Law, Politics, and Society
Law, Politics, and Society explores the relationship between law, political life, and society—it examines how the law is made and changed, how it influences citizens, and how it interacts with societal forces.
Law, Politics, and Society at STU
Law, Politics, and Society is unique in bringing the study of law and politics together into one program. It’s a systemic but flexible interdisciplinary field of study, drawing on the expertise of faculty from different departments and programs including Human Rights, Political Science, Criminology, and Sociology. This gives students a deep understanding of the law in Canada and introduces them to diverse perspectives and approaches to the study of law, politics, and the social forces influencing the legal process.
“Our lives are deeply influenced and shaped by legal decisions made by lawyers, legislators, and judges. I enjoy exploring the many interesting ways in which the law works on us and what factors work on the law.”
Dr. Tom Bateman, Coordinator of Law, Politics, and Society
What sets STU’s Law, Politics, and Society Program Apart?
- Small, engaging classes that emphasize personal interaction, discussion, and debate.
- Law, Politics, and Society is a unique-to-STU program that combines the study of law and politics into one program.
- Lectures and seminars are always taught by professors—not teaching assistants—which means students learn from experts.
- Due to its interdisciplinary nature, students can include experiential learning courses like Model United Nations and Moot Court in their Law, Politics, and Society major or minor.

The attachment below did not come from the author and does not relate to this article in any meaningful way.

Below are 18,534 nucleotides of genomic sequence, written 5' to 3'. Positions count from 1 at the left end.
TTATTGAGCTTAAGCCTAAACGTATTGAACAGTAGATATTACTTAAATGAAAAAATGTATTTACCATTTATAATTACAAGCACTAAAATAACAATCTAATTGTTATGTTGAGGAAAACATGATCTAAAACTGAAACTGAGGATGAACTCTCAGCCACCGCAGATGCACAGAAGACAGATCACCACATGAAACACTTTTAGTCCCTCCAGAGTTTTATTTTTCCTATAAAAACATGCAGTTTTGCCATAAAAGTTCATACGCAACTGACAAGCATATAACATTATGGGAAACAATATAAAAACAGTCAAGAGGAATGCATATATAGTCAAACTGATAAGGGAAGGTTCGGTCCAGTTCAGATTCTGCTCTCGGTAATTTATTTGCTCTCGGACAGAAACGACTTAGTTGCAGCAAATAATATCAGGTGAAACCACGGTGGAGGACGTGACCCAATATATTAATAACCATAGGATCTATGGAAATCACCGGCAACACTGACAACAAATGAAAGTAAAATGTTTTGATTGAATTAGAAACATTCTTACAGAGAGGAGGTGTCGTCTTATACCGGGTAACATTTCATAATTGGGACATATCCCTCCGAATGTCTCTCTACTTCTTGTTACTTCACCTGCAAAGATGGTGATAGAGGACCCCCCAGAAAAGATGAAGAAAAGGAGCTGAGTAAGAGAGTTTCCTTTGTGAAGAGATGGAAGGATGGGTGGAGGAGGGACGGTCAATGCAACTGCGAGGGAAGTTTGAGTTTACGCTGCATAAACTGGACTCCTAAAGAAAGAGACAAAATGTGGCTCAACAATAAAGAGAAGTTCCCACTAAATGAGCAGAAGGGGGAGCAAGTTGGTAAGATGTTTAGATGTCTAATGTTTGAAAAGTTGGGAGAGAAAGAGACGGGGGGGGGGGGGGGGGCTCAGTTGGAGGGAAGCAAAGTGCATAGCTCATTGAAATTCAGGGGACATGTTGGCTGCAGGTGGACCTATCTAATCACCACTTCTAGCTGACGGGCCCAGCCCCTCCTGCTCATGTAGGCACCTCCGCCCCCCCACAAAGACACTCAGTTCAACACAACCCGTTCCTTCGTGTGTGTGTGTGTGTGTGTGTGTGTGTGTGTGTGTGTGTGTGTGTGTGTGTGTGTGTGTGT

- Students benefit from faculty expertise in criminal law and legal theory, Canadian and international human rights, the Canadian Constitution, and Charter law and politics.
Where the Study of Law, Politics, and Society can Take You
Students in Law, Politics, and Society develop skills in critical reading, analysis, writing, and communication. They gain exposure to various approaches to the study of legal issues and an understanding of different types of political and legal literature, methodologies, and arguments.
This prepares graduates for rewarding careers in fields like:
- Social Work
- Judicial Administration
- Law Enforcement and Border Security
- Public Interest Advocacy
Gain Experience and Build Your Resume
Students in Law, Politics, and Society are encouraged to participate in Model United Nations—a course that prepares students to represent their assigned country at the Harvard Model United Nations in Boston, Massachusetts. This gives students a deeper understanding of the United Nations and its procedures, exposure to policy writing and research, opportunities to refine skills in communication and public speaking, and experience preparing working papers, motions, and conference strategies.
The Moot Court course—offered through the Human Rights department—counts toward a major or minor in Law, Politics, and Society. In Moot Court, students act as legal counsel in fictitious cases based off real legal precedent. This develops students’ oral advocacy, critical thinking, writing, and researching skills, while deepening their understanding of different types of law.
Connect the study of Law, Politics, and Society with professional experience through the STU Internship Program in positions with:
- Child Youth and Advocate Office of New Brunswick
- Department of Public Safety
- John Howard Society of Canada
You might be interested in studying Law, Politics, and Society if…
- You want to learn about the way law works in advanced democracies
- You want to explore the influence of law on Canadian society
- You want to learn more about the types of law in Canada, the judicial system, or the legal profession
Introduction to Law, Politics, and Society
Police and the Canadian Community [CRIM]
The Rights Revolution [HMRTS]
The Canadian Constitution: The Charter of Rights and Freedoms [POLS]
Fields that Enhance Your Learning in Law, Politics, and Society
Law, Politics, and Society is an interdisciplinary program that draws from various departments and programs, but is also a fine complement to studies in Human Rights, Political Science, Criminology, or Sociology.